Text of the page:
To successfully reconstruct a patient's lost ear, Doctors at William Beaumont Army Medical Center in El Paso, Texas sculpted a new one from rib cartilage and implanted it under the tissues of the patient’s forearm to foster blood vessel growth.
The patient is Army private Shamika Burrage, who lost her ear in a car accident two years ago, reports Neel V. Patel for Popular Science. Burrage was returning from leave when her car’s front tire blew, sending the vehicle flipping across the road and ejecting her from her seat.
Burrage, now 21, spent several months in rehabilitation after the accident but sought counseling when she continued to suffer from insecurities about her appearance. "I didn't feel comfortable with the way I looked so the provider referred me to plastic surgery," Burrage says.
During the reconstruction process, surgeons reopened Burrage’s hearing canal to restore her hearing and implanted the vascularized ear in its rightful place. She will require two more surgeries to complete the process, but is currently faring well, according to a U.S. Army statement on the procedure.
"The whole goal is that by the time she's done with all this, it looks good, it's sensate, and in five years if somebody doesn't know her they won't notice," says Lt. Col. Owen Johnson III, the chief of plastic and reconstructive surgery at the facility, in the statement.
Though a first for Army plastic surgeons, the procedure has long roots in medical practices, Patel reports. Since the early 20th century, doctors have reconstructed parts of ears in people suffering from congenital deformities using a technique that involves harvesting rib cartilage from the chest, sculpting it into the shape of and implanting it under the skin where the ear is normally placed.
As Patel writes, the second stage of the latest ear transplant, known as microvascular free tissue transfer, only became popular in the late 1990s. By stitching the implanted tissue to blood vessels, doctors can help it develop into “healthy, functioning tissue in a new area,” Patrick Byrne, the director of the Division of Facial Plastic and Reconstructive Surgery at Johns Hopkins University School of Medicine who pioneered this method, tells Patel.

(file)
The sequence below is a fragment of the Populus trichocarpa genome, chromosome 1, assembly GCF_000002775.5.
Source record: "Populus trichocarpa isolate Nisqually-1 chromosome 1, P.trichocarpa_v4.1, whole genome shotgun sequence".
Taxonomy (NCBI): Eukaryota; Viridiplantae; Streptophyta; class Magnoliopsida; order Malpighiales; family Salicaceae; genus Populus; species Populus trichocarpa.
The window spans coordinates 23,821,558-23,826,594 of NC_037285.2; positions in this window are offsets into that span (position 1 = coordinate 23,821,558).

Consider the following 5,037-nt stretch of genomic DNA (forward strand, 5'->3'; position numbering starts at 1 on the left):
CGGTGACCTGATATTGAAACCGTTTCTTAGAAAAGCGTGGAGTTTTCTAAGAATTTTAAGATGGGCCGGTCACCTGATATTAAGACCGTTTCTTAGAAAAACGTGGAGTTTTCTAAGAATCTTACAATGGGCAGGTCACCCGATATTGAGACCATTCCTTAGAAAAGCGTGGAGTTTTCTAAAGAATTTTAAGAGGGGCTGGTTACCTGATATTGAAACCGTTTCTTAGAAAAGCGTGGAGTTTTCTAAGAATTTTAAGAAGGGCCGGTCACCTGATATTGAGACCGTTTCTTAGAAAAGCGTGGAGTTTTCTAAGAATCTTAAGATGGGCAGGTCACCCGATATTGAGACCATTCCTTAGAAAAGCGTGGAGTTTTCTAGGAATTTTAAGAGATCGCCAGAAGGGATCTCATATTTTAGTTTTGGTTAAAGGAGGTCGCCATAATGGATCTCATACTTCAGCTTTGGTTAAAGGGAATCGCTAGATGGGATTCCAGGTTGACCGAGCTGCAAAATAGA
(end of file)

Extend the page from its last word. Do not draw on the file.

But such blood vessel development isn’t possible everywhere in the body—including the normal position of ears, Patel reports. In Burrage’s case, doctors encouraged this vascularization by initially implanting the ear on her forearm, where there is an artery and vein to support growth. "[The ear] will have fresh arteries, fresh veins and even a fresh nerve so she'll be able to feel it,” Johnson says in the statement.
As Buzzfeed’s Caroline Kee reports, doctors have used other places to regrow body parts for reconstruction surgery. For example, in 2013, surgeons grew a man’s nose on his forehead after he had lost his to an infection.
Doctors have previously performed similar procedures to the latest ear transplant. In one such case in 2012, the surgeons grew an ear in the forearm of a woman who had lost the appendage to cancer, ABC reported at the time.
While this procedure is rare, Byrne tells Patel that more patients who experience severe damage to the structures of the ear could probably benefit from it.